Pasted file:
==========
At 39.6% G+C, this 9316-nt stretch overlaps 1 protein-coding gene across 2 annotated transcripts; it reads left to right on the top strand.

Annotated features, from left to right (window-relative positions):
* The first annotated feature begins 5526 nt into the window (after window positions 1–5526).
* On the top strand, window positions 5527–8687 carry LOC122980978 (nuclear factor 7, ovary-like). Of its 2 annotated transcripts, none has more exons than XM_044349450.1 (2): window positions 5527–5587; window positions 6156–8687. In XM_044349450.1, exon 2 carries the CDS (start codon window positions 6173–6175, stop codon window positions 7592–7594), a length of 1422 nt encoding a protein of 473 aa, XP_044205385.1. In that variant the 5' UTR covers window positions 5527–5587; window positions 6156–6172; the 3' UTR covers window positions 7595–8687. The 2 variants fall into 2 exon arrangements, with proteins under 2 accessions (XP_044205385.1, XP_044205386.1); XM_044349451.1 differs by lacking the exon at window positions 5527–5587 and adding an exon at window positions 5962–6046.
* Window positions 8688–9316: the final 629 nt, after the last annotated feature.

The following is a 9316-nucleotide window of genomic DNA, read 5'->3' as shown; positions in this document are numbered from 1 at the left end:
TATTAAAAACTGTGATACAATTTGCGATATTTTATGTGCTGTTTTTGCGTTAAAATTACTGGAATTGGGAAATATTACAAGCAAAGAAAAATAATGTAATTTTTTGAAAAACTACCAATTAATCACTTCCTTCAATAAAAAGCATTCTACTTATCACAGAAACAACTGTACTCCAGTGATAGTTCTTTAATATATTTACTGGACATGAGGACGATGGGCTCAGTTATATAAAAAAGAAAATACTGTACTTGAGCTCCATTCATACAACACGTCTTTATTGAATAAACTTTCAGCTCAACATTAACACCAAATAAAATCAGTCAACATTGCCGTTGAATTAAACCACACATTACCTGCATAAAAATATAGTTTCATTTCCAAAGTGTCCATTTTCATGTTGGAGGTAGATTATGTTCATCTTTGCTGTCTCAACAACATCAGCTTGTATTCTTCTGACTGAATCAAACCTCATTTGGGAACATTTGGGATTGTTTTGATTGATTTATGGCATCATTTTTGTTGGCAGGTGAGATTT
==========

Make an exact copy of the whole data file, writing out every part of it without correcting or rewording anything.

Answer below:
At 39.6% G+C, this 9316-nt stretch overlaps 1 protein-coding gene across 2 annotated transcripts; it reads left to right on the top strand.

Annotated features, from left to right (window-relative positions):
* The first annotated feature begins 5526 nt into the window (after window positions 1–5526).
* On the top strand, window positions 5527–8687 carry LOC122980978 (nuclear factor 7, ovary-like). Of its 2 annotated transcripts, none has more exons than XM_044349450.1 (2): window positions 5527–5587; window positions 6156–8687. In XM_044349450.1, exon 2 carries the CDS (start codon window positions 6173–6175, stop codon window positions 7592–7594), a length of 1422 nt encoding a protein of 473 aa, XP_044205385.1. In that variant the 5' UTR covers window positions 5527–5587; window positions 6156–6172; the 3' UTR covers window positions 7595–8687. The 2 variants fall into 2 exon arrangements, with proteins under 2 accessions (XP_044205385.1, XP_044205386.1); XM_044349451.1 differs by lacking the exon at window positions 5527–5587 and adding an exon at window positions 5962–6046.
* Window positions 8688–9316: the final 629 nt, after the last annotated feature.

The following is a 9316-nucleotide window of genomic DNA, read 5'->3' as shown; positions in this document are numbered from 1 at the left end:
TATTAAAAACTGTGATACAATTTGCGATATTTTATGTGCTGTTTTTGCGTTAAAATTACTGGAATTGGGAAATATTACAAGCAAAGAAAAATAATGTAATTTTTTGAAAAACTACCAATTAATCACTTCCTTCAATAAAAAGCATTCTACTTATCACAGAAACAACTGTACTCCAGTGATAGTTCTTTAATATATTTACTGGACATGAGGACGATGGGCTCAGTTATATAAAAAAGAAAATACTGTACTTGAGCTCCATTCATACAACACGTCTTTATTGAATAAACTTTCAGCTCAACATTAACACCAAATAAAATCAGTCAACATTGCCGTTGAATTAAACCACACATTACCTGCATAAAAATATAGTTTCATTTCCAAAGTGTCCATTTTCATGTTGGAGGTAGATTATGTTCATCTTTGCTGTCTCAACAACATCAGCTTGTATTCTTCTGACTGAATCAAACCTCATTTGGGAACATTTGGGATTGTTTTGATTGATTTATGGCATCATTTTTGTTGGCAGGTGAGATTT